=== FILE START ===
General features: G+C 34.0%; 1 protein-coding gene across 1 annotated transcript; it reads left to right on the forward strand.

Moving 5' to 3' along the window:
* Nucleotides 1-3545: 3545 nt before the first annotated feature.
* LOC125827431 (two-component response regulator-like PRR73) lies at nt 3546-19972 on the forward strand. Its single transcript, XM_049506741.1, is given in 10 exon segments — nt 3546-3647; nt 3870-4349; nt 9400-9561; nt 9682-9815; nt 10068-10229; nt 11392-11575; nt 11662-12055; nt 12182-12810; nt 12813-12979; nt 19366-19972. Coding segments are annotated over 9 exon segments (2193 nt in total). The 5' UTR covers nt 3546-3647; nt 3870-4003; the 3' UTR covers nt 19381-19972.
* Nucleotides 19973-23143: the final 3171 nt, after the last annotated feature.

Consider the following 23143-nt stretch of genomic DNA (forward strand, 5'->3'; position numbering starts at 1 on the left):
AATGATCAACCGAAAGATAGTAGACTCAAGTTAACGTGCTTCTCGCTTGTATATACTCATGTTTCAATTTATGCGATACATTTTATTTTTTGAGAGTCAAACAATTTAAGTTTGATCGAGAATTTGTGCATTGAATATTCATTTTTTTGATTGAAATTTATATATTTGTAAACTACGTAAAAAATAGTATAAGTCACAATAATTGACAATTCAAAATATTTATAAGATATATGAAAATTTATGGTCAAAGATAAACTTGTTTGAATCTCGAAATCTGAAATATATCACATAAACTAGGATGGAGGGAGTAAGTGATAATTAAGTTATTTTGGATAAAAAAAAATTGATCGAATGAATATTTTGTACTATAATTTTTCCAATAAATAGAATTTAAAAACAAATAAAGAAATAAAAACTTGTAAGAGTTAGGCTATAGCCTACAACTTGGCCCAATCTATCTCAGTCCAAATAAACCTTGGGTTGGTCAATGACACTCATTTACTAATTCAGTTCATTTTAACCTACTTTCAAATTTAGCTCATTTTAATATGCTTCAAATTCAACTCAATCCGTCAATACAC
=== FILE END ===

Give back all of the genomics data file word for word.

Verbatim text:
General features: G+C 34.0%; 1 protein-coding gene across 1 annotated transcript; it reads left to right on the forward strand.

Moving 5' to 3' along the window:
* Nucleotides 1-3545: 3545 nt before the first annotated feature.
* LOC125827431 (two-component response regulator-like PRR73) lies at nt 3546-19972 on the forward strand. Its single transcript, XM_049506741.1, is given in 10 exon segments — nt 3546-3647; nt 3870-4349; nt 9400-9561; nt 9682-9815; nt 10068-10229; nt 11392-11575; nt 11662-12055; nt 12182-12810; nt 12813-12979; nt 19366-19972. Coding segments are annotated over 9 exon segments (2193 nt in total). The 5' UTR covers nt 3546-3647; nt 3870-4003; the 3' UTR covers nt 19381-19972.
* Nucleotides 19973-23143: the final 3171 nt, after the last annotated feature.

Consider the following 23143-nt stretch of genomic DNA (forward strand, 5'->3'; position numbering starts at 1 on the left):
AATGATCAACCGAAAGATAGTAGACTCAAGTTAACGTGCTTCTCGCTTGTATATACTCATGTTTCAATTTATGCGATACATTTTATTTTTTGAGAGTCAAACAATTTAAGTTTGATCGAGAATTTGTGCATTGAATATTCATTTTTTTGATTGAAATTTATATATTTGTAAACTACGTAAAAAATAGTATAAGTCACAATAATTGACAATTCAAAATATTTATAAGATATATGAAAATTTATGGTCAAAGATAAACTTGTTTGAATCTCGAAATCTGAAATATATCACATAAACTAGGATGGAGGGAGTAAGTGATAATTAAGTTATTTTGGATAAAAAAAAATTGATCGAATGAATATTTTGTACTATAATTTTTCCAATAAATAGAATTTAAAAACAAATAAAGAAATAAAAACTTGTAAGAGTTAGGCTATAGCCTACAACTTGGCCCAATCTATCTCAGTCCAAATAAACCTTGGGTTGGTCAATGACACTCATTTACTAATTCAGTTCATTTTAACCTACTTTCAAATTTAGCTCATTTTAATATGCTTCAAATTCAACTCAATCCGTCAATACAC